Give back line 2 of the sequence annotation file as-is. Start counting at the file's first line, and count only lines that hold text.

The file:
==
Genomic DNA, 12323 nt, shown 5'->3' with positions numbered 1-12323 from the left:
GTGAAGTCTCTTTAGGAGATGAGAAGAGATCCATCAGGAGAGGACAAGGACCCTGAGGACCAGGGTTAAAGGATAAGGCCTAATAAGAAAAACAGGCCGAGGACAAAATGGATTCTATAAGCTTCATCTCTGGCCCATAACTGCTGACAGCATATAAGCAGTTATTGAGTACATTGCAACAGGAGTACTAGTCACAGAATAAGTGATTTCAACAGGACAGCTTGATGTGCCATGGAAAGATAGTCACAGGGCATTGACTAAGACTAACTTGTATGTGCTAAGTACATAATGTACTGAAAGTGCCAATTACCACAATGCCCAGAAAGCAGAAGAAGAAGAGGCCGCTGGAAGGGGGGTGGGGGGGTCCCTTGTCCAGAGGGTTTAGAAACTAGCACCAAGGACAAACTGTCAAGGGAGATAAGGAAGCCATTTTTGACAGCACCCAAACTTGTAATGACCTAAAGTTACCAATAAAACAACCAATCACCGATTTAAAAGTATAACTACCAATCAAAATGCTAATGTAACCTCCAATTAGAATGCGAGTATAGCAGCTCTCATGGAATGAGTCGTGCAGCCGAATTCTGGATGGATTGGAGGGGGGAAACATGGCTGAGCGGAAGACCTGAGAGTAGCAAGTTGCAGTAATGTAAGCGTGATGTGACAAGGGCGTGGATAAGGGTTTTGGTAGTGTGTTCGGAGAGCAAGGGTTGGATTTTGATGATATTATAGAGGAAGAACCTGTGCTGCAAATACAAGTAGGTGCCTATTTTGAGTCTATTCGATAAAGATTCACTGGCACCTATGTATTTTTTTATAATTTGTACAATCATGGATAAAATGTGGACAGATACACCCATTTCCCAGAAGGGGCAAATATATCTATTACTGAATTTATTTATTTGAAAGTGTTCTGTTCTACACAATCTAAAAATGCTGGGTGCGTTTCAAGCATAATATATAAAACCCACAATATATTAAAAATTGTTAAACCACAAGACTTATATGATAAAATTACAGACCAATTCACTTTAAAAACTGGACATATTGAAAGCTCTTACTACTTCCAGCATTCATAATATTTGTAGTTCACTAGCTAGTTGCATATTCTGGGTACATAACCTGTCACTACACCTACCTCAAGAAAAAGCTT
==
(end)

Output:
GTGAAGTCTCTTTAGGAGATGAGAAGAGATCCATCAGGAGAGGACAAGGACCCTGAGGACCAGGGTTAAAGGATAAGGCCTAATAAGAAAAACAGGCCGAGGACAAAATGGATTCTATAAGCTTCATCTCTGGCCCATAACTGCTGACAGCATATAAGCAGTTATTGAGTACATTGCAACAGGAGTACTAGTCACAGAATAAGTGATTTCAACAGGACAGCTTGATGTGCCATGGAAAGATAGTCACAGGGCATTGACTAAGACTAACTTGTATGTGCTAAGTACATAATGTACTGAAAGTGCCAATTACCACAATGCCCAGAAAGCAGAAGAAGAAGAGGCCGCTGGAAGGGGGGTGGGGGGGTCCCTTGTCCAGAGGGTTTAGAAACTAGCACCAAGGACAAACTGTCAAGGGAGATAAGGAAGCCATTTTTGACAGCACCCAAACTTGTAATGACCTAAAGTTACCAATAAAACAACCAATCACCGATTTAAAAGTATAACTACCAATCAAAATGCTAATGTAACCTCCAATTAGAATGCGAGTATAGCAGCTCTCATGGAATGAGTCGTGCAGCCGAATTCTGGATGGATTGGAGGGGGGAAACATGGCTGAGCGGAAGACCTGAGAGTAGCAAGTTGCAGTAATGTAAGCGTGATGTGACAAGGGCGTGGATAAGGGTTTTGGTAGTGTGTTCGGAGAGCAAGGGTTGGATTTTGATGATATTATAGAGGAAGAACCTGTGCTGCAAATACAAGTAGGTGCCTATTTTGAGTCTATTCGATAAAGATTCACTGGCACCTATGTATTTTTTTATAATTTGTACAATCATGGATAAAATGTGGACAGATACACCCATTTCCCAGAAGGGGCAAATATATCTATTACTGAATTTATTTATTTGAAAGTGTTCTGTTCTACACAATCTAAAAATGCTGGGTGCGTTTCAAGCATAATATATAAAACCCACAATATATTAAAAATTGTTAAACCACAAGACTTATATGATAAAATTACAGACCAATTCACTTTAAAAACTGGACATATTGAAAGCTCTTACTACTTCCAGCATTCATAATATTTGTAGTTCACTAGCTAGTTGCATATTCTGGGTACATAACCTGTCACTACACCTACCTCAAGAAAAAGCTT